All-electric continues to beat out hydrogen fuel cell in the emerging zero-emission powertrain market, according to an annual alt fuel report released this week by energy consulting firm Gladstein, Neandross & Associates (GNA).
The California-based think-tank which concentrates on clean transportation technologies and showcases new advancements during the annual Advanced Clean Transportation Expo, gave a promising forecast for all-electric in its report, The State of Sustainable Fleets 2021.
“Despite its early stage of commercial development, satisfaction from early users is high in our fleet survey and actual BEVs [battery electric vehicles] orders by fleets is already three times its deliveries,” GNA states in the 55-page report. “If current order growth continues rising steeply and production capacity expands, BEVs are on track to become a leading clean fleet technology.”
With these findings, compressed natural gas (CNG) and liquified propane gas (LPG), which for years have been two fuels dominating clean transportation, are put on notice. Clean vehicle technologies are categorized into four groups in the report: BEV, CNG, LPG and fuel cell electric vehicle (FCEV). Of those four, only battery electric and fuel-cell are zero emission while the remaining two are near-zero emission with NOx levels no higher than .02 grams per brake horsepower-hour (g/bhp-hr).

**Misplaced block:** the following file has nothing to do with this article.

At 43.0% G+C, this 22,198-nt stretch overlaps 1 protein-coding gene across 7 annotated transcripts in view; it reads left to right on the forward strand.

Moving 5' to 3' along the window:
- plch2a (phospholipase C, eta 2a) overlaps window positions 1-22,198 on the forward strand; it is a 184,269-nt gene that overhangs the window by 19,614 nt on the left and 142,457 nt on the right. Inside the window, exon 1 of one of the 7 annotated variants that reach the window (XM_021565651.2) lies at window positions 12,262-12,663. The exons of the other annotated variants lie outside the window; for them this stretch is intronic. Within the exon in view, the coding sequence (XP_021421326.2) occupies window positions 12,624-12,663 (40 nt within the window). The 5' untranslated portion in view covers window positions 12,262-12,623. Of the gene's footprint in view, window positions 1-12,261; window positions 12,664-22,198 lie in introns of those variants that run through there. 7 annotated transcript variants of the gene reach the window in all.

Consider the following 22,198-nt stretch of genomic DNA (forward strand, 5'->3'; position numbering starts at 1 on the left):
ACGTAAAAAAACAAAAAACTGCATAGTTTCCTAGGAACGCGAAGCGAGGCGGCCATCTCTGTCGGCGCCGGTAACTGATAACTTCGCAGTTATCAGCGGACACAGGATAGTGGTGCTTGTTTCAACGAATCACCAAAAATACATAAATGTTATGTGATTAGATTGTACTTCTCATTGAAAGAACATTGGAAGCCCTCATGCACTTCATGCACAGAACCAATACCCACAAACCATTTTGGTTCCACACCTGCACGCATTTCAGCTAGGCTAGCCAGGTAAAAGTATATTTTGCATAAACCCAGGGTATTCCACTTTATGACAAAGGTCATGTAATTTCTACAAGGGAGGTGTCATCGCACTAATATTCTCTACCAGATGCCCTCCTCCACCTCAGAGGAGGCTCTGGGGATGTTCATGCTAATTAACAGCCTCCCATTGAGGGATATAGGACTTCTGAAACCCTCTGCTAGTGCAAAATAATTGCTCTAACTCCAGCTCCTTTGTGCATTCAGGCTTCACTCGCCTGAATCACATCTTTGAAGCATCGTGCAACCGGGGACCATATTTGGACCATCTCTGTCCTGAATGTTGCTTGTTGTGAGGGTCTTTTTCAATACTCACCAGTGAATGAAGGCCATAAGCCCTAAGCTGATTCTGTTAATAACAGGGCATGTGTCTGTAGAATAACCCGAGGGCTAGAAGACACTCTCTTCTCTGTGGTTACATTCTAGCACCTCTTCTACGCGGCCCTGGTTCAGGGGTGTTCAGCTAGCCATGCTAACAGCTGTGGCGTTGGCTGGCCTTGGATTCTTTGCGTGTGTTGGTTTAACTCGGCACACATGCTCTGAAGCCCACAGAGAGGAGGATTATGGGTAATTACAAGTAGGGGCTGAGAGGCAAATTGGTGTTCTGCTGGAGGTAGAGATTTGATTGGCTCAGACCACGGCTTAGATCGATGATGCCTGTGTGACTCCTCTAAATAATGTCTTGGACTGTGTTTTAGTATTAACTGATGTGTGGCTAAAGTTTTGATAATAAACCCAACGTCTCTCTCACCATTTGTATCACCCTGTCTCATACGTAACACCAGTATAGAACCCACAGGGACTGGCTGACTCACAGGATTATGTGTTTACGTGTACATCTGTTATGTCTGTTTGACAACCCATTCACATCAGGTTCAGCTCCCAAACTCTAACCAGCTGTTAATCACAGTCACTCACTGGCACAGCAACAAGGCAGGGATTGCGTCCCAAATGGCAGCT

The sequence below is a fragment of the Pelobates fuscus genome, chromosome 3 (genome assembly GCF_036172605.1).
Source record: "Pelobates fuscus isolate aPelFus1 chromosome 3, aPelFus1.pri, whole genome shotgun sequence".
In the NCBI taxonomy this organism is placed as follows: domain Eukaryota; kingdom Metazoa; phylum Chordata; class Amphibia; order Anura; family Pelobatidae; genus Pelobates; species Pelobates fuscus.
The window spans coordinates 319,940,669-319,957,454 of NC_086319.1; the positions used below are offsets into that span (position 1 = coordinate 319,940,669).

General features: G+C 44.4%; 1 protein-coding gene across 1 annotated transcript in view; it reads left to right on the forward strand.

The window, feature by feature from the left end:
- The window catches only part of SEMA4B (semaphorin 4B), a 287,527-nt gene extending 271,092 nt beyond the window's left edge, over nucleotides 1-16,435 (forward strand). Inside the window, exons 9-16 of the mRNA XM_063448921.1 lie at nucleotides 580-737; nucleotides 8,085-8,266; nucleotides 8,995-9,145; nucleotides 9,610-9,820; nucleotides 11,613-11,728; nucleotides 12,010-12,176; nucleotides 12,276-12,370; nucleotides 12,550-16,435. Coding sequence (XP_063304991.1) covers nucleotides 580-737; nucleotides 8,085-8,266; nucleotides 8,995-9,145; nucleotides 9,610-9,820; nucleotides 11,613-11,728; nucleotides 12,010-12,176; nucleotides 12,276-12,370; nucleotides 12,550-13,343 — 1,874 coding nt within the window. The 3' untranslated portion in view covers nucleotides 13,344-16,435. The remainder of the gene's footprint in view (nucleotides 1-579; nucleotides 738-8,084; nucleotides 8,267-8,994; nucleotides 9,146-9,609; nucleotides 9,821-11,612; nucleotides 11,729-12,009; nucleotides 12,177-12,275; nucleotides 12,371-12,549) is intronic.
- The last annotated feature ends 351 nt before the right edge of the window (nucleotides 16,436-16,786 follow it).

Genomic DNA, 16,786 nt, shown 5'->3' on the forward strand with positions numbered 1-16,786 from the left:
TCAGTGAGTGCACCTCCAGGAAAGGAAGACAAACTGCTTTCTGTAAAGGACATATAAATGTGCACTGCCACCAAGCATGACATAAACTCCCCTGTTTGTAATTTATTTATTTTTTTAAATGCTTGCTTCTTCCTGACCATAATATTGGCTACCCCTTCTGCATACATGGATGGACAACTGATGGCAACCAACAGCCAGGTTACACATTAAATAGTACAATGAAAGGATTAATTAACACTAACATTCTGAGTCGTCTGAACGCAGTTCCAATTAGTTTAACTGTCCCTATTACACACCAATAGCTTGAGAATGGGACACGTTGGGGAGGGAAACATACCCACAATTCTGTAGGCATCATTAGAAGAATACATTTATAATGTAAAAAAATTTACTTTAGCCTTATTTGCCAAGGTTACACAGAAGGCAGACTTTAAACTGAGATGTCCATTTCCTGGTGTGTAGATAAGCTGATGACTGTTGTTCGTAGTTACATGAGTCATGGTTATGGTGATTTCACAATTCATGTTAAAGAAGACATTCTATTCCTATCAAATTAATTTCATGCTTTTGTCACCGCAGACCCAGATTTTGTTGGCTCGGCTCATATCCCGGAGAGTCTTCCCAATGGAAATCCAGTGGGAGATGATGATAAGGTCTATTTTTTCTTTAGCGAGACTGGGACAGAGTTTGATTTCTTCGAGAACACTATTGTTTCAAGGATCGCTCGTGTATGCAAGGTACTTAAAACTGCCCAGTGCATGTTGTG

PenskeIt’s an important distinction since California has gradually increased its zero-emission vehicle requirements through the years. In its latest emissions edict, which came by way of an executive order from Governor Gavin Newsom in September, new passenger cars and light-duty pickups sold in the state will have to be all zero-emission by 2035.
Medium- and heavy-duty vehicles operating in the state will have to be zero emission “by 2045 where feasible,” the governor’s office states, “with the mandate going into effect by 2035 for drayage trucks.”
Manufacturers of all vehicle classes have taken notice, according to GNA. After all, California, the nation’s most populated state, has more vehicles by far than any other state and has the nation’s most productive ports that continue to attract trucking fleets from around the country.
“In many ways, 2020 was transformative for BEVs due to the number and breadth of announcements by global OEMs targeting commercialization of BEVs in their product lines,” GNA states. “From passenger vehicles to Class 8 tractors, the growing number of available options has garnered interest from fleets in every sector, leading to numerous ongoing or planned BEV pilot projects. It is one of two clean vehicle technologies, along with FCEVs, that are both developing and zero-emission. Fleets are now deploying several hundred MD and HD BEVs per year.”
‘We’ve got to get the power’
During a State of Sustainability webinar hosted by GNA on Wednesday, the company's CEO Erik Neandross said battery electric vehicles are set to emerge as frontrunners in the growing alt fuel market.